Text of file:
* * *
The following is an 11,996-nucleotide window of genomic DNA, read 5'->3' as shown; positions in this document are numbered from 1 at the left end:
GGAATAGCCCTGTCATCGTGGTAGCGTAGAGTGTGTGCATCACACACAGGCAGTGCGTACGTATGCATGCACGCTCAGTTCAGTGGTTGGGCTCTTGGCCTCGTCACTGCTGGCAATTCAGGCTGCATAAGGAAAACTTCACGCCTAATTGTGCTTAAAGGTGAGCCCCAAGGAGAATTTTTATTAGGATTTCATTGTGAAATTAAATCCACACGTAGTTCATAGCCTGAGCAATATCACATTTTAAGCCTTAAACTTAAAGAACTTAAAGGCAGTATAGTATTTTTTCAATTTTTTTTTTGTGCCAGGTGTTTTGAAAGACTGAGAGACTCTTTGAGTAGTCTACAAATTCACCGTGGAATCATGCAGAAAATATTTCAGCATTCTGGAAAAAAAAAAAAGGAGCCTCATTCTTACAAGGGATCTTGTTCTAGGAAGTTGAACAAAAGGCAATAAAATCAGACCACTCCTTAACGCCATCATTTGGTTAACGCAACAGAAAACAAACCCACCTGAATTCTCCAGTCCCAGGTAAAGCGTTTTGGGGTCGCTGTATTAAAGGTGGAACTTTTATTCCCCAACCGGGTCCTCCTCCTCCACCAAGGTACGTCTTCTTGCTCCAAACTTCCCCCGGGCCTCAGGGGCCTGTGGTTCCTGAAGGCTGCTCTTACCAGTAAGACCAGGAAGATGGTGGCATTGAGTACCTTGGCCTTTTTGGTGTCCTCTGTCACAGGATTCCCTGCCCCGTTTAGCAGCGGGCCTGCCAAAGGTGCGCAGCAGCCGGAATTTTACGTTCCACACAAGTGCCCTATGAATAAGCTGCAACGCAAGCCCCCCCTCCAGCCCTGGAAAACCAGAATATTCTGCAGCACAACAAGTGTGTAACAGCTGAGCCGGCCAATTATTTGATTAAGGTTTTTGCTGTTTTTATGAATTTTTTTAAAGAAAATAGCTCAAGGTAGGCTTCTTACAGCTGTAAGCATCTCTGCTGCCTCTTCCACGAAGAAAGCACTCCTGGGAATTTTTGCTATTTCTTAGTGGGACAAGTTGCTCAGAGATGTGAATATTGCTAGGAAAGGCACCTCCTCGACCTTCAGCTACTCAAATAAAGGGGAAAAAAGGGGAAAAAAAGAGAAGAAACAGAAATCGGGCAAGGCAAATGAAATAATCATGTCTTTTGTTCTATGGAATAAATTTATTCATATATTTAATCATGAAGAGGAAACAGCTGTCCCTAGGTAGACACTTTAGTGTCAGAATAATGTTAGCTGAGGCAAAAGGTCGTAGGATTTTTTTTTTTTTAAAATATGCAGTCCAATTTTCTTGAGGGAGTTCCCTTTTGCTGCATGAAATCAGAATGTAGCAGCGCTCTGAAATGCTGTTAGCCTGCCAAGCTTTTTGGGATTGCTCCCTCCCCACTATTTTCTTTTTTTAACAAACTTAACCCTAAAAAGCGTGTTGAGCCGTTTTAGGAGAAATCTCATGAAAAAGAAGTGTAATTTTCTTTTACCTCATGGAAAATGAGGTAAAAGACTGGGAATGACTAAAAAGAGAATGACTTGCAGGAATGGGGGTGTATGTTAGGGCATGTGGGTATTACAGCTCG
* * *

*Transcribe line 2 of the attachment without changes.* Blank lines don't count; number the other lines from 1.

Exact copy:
GGAATAGCCCTGTCATCGTGGTAGCGTAGAGTGTGTGCATCACACACAGGCAGTGCGTACGTATGCATGCACGCTCAGTTCAGTGGTTGGGCTCTTGGCCTCGTCACTGCTGGCAATTCAGGCTGCATAAGGAAAACTTCACGCCTAATTGTGCTTAAAGGTGAGCCCCAAGGAGAATTTTTATTAGGATTTCATTGTGAAATTAAATCCACACGTAGTTCATAGCCTGAGCAATATCACATTTTAAGCCTTAAACTTAAAGAACTTAAAGGCAGTATAGTATTTTTTCAATTTTTTTTTTGTGCCAGGTGTTTTGAAAGACTGAGAGACTCTTTGAGTAGTCTACAAATTCACCGTGGAATCATGCAGAAAATATTTCAGCATTCTGGAAAAAAAAAAAAGGAGCCTCATTCTTACAAGGGATCTTGTTCTAGGAAGTTGAACAAAAGGCAATAAAATCAGACCACTCCTTAACGCCATCATTTGGTTAACGCAACAGAAAACAAACCCACCTGAATTCTCCAGTCCCAGGTAAAGCGTTTTGGGGTCGCTGTATTAAAGGTGGAACTTTTATTCCCCAACCGGGTCCTCCTCCTCCACCAAGGTACGTCTTCTTGCTCCAAACTTCCCCCGGGCCTCAGGGGCCTGTGGTTCCTGAAGGCTGCTCTTACCAGTAAGACCAGGAAGATGGTGGCATTGAGTACCTTGGCCTTTTTGGTGTCCTCTGTCACAGGATTCCCTGCCCCGTTTAGCAGCGGGCCTGCCAAAGGTGCGCAGCAGCCGGAATTTTACGTTCCACACAAGTGCCCTATGAATAAGCTGCAACGCAAGCCCCCCCTCCAGCCCTGGAAAACCAGAATATTCTGCAGCACAACAAGTGTGTAACAGCTGAGCCGGCCAATTATTTGATTAAGGTTTTTGCTGTTTTTATGAATTTTTTTAAAGAAAATAGCTCAAGGTAGGCTTCTTACAGCTGTAAGCATCTCTGCTGCCTCTTCCACGAAGAAAGCACTCCTGGGAATTTTTGCTATTTCTTAGTGGGACAAGTTGCTCAGAGATGTGAATATTGCTAGGAAAGGCACCTCCTCGACCTTCAGCTACTCAAATAAAGGGGAAAAAAGGGGAAAAAAAGAGAAGAAACAGAAATCGGGCAAGGCAAATGAAATAATCATGTCTTTTGTTCTATGGAATAAATTTATTCATATATTTAATCATGAAGAGGAAACAGCTGTCCCTAGGTAGACACTTTAGTGTCAGAATAATGTTAGCTGAGGCAAAAGGTCGTAGGATTTTTTTTTTTTTAAAATATGCAGTCCAATTTTCTTGAGGGAGTTCCCTTTTGCTGCATGAAATCAGAATGTAGCAGCGCTCTGAAATGCTGTTAGCCTGCCAAGCTTTTTGGGATTGCTCCCTCCCCACTATTTTCTTTTTTTAACAAACTTAACCCTAAAAAGCGTGTTGAGCCGTTTTAGGAGAAATCTCATGAAAAAGAAGTGTAATTTTCTTTTACCTCATGGAAAATGAGGTAAAAGACTGGGAATGACTAAAAAGAGAATGACTTGCAGGAATGGGGGTGTATGTTAGGGCATGTGGGTATTACAGCTCG